It exposes the bricks( lead face ) edge.
Most masonry or concrete brick’s lead face, the 1/16 of an inch that is used for the esthetic is the water shield.
A brick face to exposed will absorb water.
That is why there are so many styles of pointing or tuck.

I would recommend having that pillar repointed
I would recommend a capillary break cut in the concrete if it is concrete.
If not, a flashing at the last course bedding can be cut in. Like step flashing on a masonry chimney.
You can have the staining removed by a professional.


Go ahead and defer to an EIFS specialist as all these gentlemen from out of state and Canada are telling you to.

Very few if ANY builders in California use EIFS there is some in Irvine and some in Carlsbad. I see what is in the picture very often. It is a decrotive foam trim that is attached to the top of the veneer and covered with stucco color coat. It is the same as the decrotive trim around the windows on most newer homes here in California.

But hey I only live and work in California so these guys from Texas and Canada can guide you.

Refer to the EIFS specialist but be ready to get your checkbook out and give a refund or pay for the specialist when it come back to foam trim

Damaged trim, trim atop the veneer is damaged. Repairs required to stop any possible moisture intrusion into concealed spaces

Google it

Who would I recommend for repairs?

I think I’ll take the advice of that “guy from Texas” over your’s, anyday.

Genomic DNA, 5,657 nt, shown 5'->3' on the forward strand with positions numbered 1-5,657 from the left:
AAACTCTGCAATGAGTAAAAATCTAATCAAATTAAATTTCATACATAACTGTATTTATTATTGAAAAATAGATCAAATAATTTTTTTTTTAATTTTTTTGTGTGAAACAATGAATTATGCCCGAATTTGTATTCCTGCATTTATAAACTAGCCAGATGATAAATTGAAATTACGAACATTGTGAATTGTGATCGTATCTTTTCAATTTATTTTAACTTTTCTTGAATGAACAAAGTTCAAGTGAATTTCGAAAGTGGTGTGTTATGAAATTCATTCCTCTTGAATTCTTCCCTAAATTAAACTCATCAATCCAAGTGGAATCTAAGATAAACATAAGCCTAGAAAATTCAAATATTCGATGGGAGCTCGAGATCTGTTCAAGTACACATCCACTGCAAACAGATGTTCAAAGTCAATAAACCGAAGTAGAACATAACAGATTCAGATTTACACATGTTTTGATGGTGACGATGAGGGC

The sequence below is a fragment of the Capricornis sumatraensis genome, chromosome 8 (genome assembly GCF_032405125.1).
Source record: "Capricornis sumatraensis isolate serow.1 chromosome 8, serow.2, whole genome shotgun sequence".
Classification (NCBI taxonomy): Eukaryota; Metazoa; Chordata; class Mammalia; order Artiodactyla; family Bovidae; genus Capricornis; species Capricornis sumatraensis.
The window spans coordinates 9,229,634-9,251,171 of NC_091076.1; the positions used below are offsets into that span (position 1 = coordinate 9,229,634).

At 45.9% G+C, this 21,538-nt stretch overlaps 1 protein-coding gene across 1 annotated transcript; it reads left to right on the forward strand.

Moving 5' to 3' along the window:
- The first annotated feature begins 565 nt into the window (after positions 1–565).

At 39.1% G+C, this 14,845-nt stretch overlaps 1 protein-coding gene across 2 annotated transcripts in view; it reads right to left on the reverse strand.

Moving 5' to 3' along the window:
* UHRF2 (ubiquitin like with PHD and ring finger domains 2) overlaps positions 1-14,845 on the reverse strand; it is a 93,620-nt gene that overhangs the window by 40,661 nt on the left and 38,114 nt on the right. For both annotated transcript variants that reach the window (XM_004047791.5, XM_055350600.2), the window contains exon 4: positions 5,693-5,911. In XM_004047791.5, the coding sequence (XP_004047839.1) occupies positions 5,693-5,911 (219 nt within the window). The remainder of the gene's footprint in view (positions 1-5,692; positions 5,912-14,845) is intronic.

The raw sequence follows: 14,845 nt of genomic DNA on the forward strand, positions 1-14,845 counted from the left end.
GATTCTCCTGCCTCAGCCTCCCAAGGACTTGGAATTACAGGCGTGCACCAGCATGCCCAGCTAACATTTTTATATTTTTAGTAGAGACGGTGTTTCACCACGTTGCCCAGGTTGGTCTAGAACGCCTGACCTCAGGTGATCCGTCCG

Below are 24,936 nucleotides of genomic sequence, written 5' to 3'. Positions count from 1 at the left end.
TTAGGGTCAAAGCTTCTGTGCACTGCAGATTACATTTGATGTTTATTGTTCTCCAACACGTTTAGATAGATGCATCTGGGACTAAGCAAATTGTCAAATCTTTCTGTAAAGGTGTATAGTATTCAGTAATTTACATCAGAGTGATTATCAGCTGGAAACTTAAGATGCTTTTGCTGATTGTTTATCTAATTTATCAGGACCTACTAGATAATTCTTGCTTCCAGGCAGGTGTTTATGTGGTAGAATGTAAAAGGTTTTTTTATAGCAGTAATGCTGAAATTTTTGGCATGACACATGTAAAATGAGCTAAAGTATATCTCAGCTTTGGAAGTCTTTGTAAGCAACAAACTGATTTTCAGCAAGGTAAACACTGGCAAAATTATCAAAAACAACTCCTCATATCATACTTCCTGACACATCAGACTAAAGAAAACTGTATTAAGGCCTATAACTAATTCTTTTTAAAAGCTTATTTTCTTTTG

Chuck’s Website


Yes, that is my software web site. As I not only do inspections full time and have been for many years but I also produce software form sets for one of the largest and best inspection software companies there is.

Funny how you think all knowledge revolves around a web site. So you are willing to let David get a possible black eye and make an incorrect referral because you looked at the site I have listed here and it refers to software?

I thought this forum was here to help others? Also funny how people around here go and kick their teddy bears when people point out they are wrong in the calls they made.

To all the others sorry for the Linas rant.

Who is Charles Lambert? I have no idea. Perhaps I’ll go look at his website. Oh my! He sells forms! I think I’ll trust the “Inspector from Texas”. At least he is a fellow inspector, and not some vendor who’s probably only here to sell me stuff!

If you went around and actually looked at my software site there are links to my inspection site. Nuff said

Nope… when I’m looking for inspector information, I’m not going to piddle away time on a software site searching for what I would not expect to find there, for more than the 10 seconds I took to scan your landing page. And I’m certainly not gonna give that site anymore of my ‘juice’ other than the click to get there.

MR. Lambert.
Your observations are astute and sagacious.
Yes it is a great Message Board when emotions are under control and no need for an apology.
I use to act out.
Lesson learned.

missed my calling…oh well :mrgreen:

eifs/stucco repairs are most often made by eifs/stucco contractors…hth